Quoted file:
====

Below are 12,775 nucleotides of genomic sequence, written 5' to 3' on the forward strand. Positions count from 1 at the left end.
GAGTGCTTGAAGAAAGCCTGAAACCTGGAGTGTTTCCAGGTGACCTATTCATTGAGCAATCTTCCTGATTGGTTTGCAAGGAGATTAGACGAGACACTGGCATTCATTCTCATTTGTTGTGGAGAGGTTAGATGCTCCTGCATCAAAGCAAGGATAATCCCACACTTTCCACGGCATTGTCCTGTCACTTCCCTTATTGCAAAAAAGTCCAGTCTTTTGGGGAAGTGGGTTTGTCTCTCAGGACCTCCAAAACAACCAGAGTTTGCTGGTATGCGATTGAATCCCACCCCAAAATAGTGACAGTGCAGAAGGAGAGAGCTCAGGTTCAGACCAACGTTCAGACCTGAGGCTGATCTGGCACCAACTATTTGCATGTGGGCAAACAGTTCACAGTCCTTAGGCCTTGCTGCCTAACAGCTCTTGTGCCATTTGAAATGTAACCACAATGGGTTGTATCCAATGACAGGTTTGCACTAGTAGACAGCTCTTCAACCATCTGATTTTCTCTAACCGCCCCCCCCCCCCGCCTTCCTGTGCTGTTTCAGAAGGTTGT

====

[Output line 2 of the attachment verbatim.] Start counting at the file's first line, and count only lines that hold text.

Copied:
GAGTGCTTGAAGAAAGCCTGAAACCTGGAGTGTTTCCAGGTGACCTATTCATTGAGCAATCTTCCTGATTGGTTTGCAAGGAGATTAGACGAGACACTGGCATTCATTCTCATTTGTTGTGGAGAGGTTAGATGCTCCTGCATCAAAGCAAGGATAATCCCACACTTTCCACGGCATTGTCCTGTCACTTCCCTTATTGCAAAAAAGTCCAGTCTTTTGGGGAAGTGGGTTTGTCTCTCAGGACCTCCAAAACAACCAGAGTTTGCTGGTATGCGATTGAATCCCACCCCAAAATAGTGACAGTGCAGAAGGAGAGAGCTCAGGTTCAGACCAACGTTCAGACCTGAGGCTGATCTGGCACCAACTATTTGCATGTGGGCAAACAGTTCACAGTCCTTAGGCCTTGCTGCCTAACAGCTCTTGTGCCATTTGAAATGTAACCACAATGGGTTGTATCCAATGACAGGTTTGCACTAGTAGACAGCTCTTCAACCATCTGATTTTCTCTAACCGCCCCCCCCCCCCGCCTTCCTGTGCTGTTTCAGAAGGTTGT